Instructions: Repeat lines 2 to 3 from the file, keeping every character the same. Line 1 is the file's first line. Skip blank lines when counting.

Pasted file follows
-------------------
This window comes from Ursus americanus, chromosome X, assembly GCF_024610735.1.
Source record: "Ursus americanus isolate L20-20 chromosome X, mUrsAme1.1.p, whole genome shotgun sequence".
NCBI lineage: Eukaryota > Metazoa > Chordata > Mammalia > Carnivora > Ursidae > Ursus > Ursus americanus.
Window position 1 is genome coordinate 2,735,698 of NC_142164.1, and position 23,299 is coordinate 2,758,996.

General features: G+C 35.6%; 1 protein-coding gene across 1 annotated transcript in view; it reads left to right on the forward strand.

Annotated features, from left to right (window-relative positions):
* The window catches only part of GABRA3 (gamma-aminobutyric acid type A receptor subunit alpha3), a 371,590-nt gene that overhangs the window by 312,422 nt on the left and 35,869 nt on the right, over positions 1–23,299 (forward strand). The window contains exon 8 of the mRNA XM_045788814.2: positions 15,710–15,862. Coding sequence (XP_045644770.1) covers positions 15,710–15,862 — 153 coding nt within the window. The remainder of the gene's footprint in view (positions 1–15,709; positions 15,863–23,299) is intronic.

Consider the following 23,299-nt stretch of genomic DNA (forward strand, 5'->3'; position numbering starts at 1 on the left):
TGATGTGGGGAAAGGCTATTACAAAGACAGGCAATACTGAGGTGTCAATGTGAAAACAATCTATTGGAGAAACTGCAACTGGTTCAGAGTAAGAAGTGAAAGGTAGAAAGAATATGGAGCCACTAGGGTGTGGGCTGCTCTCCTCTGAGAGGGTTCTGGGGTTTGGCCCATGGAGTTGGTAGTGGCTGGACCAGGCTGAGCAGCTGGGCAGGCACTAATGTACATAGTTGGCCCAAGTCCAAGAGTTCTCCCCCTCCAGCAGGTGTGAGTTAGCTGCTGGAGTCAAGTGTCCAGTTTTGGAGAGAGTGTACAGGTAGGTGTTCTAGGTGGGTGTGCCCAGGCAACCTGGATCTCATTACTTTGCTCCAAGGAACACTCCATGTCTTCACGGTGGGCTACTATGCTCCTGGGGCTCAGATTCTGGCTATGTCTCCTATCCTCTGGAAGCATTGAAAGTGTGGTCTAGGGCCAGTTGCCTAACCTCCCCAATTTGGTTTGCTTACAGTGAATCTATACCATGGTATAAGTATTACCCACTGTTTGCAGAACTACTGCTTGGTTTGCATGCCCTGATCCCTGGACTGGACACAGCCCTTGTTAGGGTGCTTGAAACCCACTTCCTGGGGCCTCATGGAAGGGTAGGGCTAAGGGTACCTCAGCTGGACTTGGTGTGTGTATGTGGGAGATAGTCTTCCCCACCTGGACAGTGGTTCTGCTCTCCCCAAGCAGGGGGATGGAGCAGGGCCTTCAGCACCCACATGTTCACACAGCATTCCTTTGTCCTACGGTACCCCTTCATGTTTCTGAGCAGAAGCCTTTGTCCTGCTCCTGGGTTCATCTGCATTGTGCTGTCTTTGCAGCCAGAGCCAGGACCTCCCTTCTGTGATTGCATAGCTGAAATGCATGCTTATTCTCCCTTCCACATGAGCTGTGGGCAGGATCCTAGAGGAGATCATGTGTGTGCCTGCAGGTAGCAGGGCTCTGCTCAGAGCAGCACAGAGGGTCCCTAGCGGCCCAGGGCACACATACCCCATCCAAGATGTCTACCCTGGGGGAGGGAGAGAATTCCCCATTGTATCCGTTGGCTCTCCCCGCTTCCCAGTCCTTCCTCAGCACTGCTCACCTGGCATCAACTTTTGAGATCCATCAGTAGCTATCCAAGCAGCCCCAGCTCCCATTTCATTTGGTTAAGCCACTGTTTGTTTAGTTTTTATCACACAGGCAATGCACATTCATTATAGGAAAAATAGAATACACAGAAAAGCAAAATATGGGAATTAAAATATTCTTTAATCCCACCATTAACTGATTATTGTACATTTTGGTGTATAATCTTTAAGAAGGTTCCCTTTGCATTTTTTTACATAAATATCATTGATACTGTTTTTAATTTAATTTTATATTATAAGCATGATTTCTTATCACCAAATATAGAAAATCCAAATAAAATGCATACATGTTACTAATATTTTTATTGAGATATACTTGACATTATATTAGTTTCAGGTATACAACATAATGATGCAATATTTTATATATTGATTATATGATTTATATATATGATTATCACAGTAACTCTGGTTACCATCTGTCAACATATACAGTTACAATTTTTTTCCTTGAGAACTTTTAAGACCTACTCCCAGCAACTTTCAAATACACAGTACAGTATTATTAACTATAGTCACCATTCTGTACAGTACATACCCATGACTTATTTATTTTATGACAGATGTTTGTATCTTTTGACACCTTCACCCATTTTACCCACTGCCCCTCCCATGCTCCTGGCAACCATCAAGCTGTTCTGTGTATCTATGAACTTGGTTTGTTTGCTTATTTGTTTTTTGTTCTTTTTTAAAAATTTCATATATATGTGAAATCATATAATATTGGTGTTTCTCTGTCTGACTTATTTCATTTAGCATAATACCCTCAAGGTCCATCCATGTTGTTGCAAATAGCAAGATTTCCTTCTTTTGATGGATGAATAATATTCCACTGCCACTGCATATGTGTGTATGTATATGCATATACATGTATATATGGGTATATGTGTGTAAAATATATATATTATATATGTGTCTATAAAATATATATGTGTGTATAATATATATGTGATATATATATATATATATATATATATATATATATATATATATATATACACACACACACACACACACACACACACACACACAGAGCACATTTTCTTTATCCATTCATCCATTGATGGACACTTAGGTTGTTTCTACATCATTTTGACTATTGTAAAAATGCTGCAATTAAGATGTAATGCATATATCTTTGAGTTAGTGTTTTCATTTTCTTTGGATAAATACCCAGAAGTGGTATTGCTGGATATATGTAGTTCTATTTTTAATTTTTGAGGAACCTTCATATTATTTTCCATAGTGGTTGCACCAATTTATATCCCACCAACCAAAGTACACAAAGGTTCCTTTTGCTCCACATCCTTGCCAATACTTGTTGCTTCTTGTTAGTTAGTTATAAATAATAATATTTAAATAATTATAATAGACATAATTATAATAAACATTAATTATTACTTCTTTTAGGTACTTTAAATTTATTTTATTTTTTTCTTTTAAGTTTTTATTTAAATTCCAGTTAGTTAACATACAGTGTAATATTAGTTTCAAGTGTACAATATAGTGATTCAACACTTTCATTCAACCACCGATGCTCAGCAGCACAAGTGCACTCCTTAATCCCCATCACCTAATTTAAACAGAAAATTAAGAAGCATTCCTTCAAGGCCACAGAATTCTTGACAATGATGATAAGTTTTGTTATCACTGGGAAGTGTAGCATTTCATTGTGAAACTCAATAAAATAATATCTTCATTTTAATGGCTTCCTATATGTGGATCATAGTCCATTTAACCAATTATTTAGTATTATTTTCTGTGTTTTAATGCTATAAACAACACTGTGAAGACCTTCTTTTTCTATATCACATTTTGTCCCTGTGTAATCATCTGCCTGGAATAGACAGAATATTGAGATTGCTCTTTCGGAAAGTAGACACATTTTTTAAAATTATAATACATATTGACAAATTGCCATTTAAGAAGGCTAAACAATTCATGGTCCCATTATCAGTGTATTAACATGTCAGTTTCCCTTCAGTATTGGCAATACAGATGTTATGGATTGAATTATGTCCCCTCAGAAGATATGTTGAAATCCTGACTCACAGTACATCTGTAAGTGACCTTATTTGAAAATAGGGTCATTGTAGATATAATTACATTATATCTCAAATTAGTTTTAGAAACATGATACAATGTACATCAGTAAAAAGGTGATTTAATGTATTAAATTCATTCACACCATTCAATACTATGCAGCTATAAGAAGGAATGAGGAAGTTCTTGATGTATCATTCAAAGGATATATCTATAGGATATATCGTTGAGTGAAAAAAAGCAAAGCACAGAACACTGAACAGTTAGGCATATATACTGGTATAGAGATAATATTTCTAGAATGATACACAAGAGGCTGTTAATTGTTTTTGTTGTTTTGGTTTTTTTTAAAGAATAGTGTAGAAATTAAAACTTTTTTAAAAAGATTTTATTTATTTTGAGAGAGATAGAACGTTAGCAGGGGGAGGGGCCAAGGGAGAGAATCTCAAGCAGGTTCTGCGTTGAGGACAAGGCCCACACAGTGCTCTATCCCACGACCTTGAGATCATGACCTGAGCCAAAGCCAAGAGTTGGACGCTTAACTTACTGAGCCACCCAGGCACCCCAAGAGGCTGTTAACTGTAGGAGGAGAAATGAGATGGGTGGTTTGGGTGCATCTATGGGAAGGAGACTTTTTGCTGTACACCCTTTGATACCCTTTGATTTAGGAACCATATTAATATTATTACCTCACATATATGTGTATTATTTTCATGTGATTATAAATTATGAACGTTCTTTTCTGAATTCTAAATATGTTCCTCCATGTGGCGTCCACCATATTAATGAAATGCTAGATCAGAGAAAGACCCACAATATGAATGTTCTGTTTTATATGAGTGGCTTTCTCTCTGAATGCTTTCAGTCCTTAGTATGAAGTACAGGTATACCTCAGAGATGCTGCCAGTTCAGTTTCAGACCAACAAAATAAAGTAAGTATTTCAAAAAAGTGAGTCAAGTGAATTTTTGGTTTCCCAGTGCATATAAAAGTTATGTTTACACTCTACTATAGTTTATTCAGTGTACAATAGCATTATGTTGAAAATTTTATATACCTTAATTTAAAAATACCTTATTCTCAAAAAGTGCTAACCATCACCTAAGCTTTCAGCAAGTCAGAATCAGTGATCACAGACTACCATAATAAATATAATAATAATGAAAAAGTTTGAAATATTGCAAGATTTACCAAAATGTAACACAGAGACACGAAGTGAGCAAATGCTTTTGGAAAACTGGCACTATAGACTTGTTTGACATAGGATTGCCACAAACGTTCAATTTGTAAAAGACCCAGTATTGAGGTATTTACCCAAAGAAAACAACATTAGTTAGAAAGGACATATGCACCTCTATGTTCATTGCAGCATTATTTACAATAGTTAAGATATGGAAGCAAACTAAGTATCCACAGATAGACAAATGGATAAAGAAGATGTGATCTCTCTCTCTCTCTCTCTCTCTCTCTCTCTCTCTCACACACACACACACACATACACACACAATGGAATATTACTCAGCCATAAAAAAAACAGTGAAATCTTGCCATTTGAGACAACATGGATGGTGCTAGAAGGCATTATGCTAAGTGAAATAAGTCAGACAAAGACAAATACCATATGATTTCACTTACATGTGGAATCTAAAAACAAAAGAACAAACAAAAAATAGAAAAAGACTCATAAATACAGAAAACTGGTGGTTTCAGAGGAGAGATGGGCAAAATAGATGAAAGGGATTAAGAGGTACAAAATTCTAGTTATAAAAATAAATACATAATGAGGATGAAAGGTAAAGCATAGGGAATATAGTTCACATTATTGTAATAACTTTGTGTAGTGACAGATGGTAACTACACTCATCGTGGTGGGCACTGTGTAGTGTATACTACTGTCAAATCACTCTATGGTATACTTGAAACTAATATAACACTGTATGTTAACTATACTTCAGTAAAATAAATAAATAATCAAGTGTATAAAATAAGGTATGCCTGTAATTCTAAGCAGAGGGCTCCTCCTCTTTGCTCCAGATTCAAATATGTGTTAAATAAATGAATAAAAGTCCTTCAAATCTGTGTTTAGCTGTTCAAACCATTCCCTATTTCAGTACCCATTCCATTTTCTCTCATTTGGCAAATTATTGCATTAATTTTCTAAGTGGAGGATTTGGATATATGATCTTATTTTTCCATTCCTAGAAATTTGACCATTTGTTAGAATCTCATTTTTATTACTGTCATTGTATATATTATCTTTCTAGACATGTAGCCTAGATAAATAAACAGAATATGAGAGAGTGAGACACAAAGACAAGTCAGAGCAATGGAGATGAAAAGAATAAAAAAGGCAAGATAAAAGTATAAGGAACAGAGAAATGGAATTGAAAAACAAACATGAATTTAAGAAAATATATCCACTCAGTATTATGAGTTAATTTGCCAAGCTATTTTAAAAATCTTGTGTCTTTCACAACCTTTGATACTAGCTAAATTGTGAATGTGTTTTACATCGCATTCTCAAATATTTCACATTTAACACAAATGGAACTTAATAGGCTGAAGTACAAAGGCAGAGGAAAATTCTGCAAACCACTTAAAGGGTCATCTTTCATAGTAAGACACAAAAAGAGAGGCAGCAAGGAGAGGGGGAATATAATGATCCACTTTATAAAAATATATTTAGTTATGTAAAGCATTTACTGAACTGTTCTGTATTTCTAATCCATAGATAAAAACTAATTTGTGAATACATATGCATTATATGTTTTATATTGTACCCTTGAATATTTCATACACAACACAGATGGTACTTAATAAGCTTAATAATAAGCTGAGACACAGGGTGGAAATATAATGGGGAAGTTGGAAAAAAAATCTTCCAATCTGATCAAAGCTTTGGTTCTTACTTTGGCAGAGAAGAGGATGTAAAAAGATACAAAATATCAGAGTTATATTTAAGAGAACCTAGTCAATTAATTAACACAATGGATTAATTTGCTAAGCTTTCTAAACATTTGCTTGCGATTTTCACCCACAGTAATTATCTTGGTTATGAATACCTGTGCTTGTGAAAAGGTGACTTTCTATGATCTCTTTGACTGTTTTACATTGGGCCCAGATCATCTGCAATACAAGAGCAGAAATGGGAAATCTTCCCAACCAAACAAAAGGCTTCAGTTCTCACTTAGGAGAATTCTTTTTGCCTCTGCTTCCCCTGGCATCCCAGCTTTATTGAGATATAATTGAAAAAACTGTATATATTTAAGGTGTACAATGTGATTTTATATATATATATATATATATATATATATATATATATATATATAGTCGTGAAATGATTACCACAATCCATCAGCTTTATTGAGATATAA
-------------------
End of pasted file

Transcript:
Source record: "Ursus americanus isolate L20-20 chromosome X, mUrsAme1.1.p, whole genome shotgun sequence".
NCBI lineage: Eukaryota > Metazoa > Chordata > Mammalia > Carnivora > Ursidae > Ursus > Ursus americanus.